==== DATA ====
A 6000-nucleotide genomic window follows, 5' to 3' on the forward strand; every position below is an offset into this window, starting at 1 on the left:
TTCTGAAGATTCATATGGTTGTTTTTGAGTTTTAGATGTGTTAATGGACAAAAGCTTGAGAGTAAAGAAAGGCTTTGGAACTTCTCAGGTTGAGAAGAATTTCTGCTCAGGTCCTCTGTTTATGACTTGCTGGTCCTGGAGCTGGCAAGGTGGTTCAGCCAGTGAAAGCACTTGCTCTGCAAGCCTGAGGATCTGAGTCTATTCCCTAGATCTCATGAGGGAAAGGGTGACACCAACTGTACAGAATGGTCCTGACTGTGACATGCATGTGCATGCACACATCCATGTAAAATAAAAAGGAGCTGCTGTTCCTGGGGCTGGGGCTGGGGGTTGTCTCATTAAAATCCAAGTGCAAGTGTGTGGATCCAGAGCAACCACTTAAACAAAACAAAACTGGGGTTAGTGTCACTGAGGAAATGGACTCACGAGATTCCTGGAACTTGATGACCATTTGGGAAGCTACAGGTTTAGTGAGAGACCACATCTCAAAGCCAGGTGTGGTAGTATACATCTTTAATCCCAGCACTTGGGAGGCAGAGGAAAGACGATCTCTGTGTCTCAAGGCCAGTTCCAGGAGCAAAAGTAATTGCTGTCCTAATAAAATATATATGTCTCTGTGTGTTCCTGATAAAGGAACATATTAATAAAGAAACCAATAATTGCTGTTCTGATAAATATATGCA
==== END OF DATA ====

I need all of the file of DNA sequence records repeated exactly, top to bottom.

A 6000-nucleotide genomic window follows, 5' to 3' on the forward strand; every position below is an offset into this window, starting at 1 on the left:
TTCTGAAGATTCATATGGTTGTTTTTGAGTTTTAGATGTGTTAATGGACAAAAGCTTGAGAGTAAAGAAAGGCTTTGGAACTTCTCAGGTTGAGAAGAATTTCTGCTCAGGTCCTCTGTTTATGACTTGCTGGTCCTGGAGCTGGCAAGGTGGTTCAGCCAGTGAAAGCACTTGCTCTGCAAGCCTGAGGATCTGAGTCTATTCCCTAGATCTCATGAGGGAAAGGGTGACACCAACTGTACAGAATGGTCCTGACTGTGACATGCATGTGCATGCACACATCCATGTAAAATAAAAAGGAGCTGCTGTTCCTGGGGCTGGGGCTGGGGGTTGTCTCATTAAAATCCAAGTGCAAGTGTGTGGATCCAGAGCAACCACTTAAACAAAACAAAACTGGGGTTAGTGTCACTGAGGAAATGGACTCACGAGATTCCTGGAACTTGATGACCATTTGGGAAGCTACAGGTTTAGTGAGAGACCACATCTCAAAGCCAGGTGTGGTAGTATACATCTTTAATCCCAGCACTTGGGAGGCAGAGGAAAGACGATCTCTGTGTCTCAAGGCCAGTTCCAGGAGCAAAAGTAATTGCTGTCCTAATAAAATATATATGTCTCTGTGTGTTCCTGATAAAGGAACATATTAATAAAGAAACCAATAATTGCTGTTCTGATAAATATATGCA